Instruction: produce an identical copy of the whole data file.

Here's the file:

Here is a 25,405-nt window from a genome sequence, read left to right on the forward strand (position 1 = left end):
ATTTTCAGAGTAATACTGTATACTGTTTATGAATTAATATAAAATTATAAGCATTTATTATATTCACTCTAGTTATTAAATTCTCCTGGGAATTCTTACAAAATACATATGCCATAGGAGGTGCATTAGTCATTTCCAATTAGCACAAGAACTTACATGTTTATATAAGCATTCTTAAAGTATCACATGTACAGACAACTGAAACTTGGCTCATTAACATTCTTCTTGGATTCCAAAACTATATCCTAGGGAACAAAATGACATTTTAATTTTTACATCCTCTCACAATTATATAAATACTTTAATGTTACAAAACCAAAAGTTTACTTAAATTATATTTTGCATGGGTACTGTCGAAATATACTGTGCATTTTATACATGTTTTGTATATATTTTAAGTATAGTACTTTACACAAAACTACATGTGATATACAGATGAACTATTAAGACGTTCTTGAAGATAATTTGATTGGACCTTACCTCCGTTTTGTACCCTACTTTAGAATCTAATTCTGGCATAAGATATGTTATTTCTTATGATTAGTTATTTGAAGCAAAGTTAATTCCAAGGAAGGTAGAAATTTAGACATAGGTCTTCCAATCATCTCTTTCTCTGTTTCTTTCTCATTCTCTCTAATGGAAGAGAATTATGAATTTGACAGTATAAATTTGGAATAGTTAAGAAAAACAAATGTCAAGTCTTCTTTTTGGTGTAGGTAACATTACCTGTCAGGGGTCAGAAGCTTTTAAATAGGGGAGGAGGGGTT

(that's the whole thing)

Here is a 25,405-nt window from a genome sequence, read left to right on the forward strand (position 1 = left end):
ATTTTCAGAGTAATACTGTATACTGTTTATGAATTAATATAAAATTATAAGCATTTATTATATTCACTCTAGTTATTAAATTCTCCTGGGAATTCTTACAAAATACATATGCCATAGGAGGTGCATTAGTCATTTCCAATTAGCACAAGAACTTACATGTTTATATAAGCATTCTTAAAGTATCACATGTACAGACAACTGAAACTTGGCTCATTAACATTCTTCTTGGATTCCAAAACTATATCCTAGGGAACAAAATGACATTTTAATTTTTACATCCTCTCACAATTATATAAATACTTTAATGTTACAAAACCAAAAGTTTACTTAAATTATATTTTGCATGGGTACTGTCGAAATATACTGTGCATTTTATACATGTTTTGTATATATTTTAAGTATAGTACTTTACACAAAACTACATGTGATATACAGATGAACTATTAAGACGTTCTTGAAGATAATTTGATTGGACCTTACCTCCGTTTTGTACCCTACTTTAGAATCTAATTCTGGCATAAGATATGTTATTTCTTATGATTAGTTATTTGAAGCAAAGTTAATTCCAAGGAAGGTAGAAATTTAGACATAGGTCTTCCAATCATCTCTTTCTCTGTTTCTTTCTCATTCTCTCTAATGGAAGAGAATTATGAATTTGACAGTATAAATTTGGAATAGTTAAGAAAAACAAATGTCAAGTCTTCTTTTTGGTGTAGGTAACATTACCTGTCAGGGGTCAGAAGCTTTTAAATAGGGGAGGAGGGGTT